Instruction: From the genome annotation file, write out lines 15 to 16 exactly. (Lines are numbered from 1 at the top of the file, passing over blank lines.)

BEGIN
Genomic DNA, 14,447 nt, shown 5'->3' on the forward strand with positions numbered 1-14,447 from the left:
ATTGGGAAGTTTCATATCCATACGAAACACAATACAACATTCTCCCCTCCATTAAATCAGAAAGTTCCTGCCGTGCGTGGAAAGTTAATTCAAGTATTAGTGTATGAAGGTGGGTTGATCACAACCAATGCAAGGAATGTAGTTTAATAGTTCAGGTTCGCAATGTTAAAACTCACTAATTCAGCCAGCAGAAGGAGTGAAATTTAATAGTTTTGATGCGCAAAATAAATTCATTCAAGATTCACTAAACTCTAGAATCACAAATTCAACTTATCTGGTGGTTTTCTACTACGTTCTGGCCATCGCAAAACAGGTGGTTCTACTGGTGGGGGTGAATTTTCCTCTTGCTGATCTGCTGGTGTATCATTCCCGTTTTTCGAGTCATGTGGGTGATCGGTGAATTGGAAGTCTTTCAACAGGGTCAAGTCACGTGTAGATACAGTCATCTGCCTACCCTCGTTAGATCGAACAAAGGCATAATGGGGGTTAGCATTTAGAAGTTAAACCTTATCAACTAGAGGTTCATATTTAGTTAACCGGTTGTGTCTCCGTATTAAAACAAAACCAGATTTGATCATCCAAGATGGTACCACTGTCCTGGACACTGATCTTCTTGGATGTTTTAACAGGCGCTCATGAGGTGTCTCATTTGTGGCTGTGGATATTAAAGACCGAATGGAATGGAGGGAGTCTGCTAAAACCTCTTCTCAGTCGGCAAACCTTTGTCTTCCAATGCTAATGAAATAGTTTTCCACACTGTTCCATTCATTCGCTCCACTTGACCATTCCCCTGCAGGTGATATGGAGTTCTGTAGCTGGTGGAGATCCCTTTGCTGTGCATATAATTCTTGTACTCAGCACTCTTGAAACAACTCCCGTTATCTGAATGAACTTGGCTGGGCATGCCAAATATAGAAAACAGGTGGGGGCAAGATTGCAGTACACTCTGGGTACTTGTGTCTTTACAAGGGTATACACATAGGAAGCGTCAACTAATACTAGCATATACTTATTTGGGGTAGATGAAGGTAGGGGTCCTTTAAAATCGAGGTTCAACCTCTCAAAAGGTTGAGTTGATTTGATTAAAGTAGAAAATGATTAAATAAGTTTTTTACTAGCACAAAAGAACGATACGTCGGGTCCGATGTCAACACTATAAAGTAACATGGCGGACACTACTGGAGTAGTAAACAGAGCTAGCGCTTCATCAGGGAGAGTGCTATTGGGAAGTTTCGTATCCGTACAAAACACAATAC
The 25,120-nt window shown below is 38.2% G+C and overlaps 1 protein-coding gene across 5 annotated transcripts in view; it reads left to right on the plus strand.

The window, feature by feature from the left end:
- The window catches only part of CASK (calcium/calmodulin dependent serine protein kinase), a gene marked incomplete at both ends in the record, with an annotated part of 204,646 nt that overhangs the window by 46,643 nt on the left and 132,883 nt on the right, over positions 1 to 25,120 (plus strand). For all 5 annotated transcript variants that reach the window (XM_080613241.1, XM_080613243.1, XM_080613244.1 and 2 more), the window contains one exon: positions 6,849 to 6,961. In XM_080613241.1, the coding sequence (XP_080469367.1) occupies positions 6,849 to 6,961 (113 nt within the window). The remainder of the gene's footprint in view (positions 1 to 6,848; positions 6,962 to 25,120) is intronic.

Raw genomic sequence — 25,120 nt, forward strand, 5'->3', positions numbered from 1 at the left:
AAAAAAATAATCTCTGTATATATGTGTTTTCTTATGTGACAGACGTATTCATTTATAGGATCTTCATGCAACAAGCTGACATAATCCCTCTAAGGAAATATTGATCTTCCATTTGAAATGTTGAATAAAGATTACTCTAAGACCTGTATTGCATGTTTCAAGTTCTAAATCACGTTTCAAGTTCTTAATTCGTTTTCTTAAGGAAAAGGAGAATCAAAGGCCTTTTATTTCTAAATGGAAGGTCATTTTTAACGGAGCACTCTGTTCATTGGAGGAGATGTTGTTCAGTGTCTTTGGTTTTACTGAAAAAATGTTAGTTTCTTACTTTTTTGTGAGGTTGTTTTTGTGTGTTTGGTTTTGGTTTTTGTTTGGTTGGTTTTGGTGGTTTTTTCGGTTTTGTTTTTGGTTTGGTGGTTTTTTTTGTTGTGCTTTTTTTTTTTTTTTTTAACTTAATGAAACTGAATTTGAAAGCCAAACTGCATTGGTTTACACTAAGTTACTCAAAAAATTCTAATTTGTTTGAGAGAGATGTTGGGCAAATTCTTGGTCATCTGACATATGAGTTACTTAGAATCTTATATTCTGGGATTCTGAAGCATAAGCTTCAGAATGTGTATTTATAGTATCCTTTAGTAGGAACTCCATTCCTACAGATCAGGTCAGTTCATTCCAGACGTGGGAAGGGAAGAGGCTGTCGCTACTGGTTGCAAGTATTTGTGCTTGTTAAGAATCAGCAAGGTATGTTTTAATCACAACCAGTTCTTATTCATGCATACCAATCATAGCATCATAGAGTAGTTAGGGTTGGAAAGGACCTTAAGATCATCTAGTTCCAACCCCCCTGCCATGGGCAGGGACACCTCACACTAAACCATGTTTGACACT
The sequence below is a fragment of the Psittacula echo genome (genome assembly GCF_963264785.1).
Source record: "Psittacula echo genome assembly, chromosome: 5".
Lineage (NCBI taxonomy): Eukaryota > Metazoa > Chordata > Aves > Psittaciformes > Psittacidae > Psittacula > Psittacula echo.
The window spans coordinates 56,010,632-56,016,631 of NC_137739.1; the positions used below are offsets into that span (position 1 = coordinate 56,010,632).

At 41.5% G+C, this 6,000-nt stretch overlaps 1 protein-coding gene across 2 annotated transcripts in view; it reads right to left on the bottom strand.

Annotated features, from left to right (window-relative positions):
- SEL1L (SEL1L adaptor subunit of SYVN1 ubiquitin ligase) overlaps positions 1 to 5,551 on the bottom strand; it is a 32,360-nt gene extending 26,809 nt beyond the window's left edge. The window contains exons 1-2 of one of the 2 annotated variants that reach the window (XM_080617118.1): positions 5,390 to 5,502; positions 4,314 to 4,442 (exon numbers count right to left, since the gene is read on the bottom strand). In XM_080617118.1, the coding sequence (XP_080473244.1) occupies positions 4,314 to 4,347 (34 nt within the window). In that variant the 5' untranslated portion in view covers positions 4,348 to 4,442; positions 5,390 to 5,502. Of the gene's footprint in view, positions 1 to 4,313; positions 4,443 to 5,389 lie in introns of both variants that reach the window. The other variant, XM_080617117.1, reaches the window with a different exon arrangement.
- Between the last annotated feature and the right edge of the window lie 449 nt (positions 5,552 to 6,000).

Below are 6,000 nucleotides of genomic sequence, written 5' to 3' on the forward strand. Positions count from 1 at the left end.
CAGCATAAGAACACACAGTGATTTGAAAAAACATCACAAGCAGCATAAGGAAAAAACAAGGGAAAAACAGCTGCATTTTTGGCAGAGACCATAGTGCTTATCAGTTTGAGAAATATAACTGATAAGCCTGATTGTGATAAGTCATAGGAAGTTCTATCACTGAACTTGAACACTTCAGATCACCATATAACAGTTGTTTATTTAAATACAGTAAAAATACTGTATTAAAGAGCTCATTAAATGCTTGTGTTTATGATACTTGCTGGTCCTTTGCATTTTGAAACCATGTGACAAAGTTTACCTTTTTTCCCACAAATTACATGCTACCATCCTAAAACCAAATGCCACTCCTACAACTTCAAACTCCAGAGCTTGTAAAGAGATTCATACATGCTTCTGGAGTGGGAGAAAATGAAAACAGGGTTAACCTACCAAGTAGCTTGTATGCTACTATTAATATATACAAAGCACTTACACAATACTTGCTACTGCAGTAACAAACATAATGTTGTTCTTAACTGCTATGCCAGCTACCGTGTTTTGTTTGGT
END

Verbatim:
- Between the last annotated feature and the right edge of the window lie 449 nt (positions 5,552 to 6,000).

Below are 6,000 nucleotides of genomic sequence, written 5' to 3' on the forward strand. Positions count from 1 at the left end.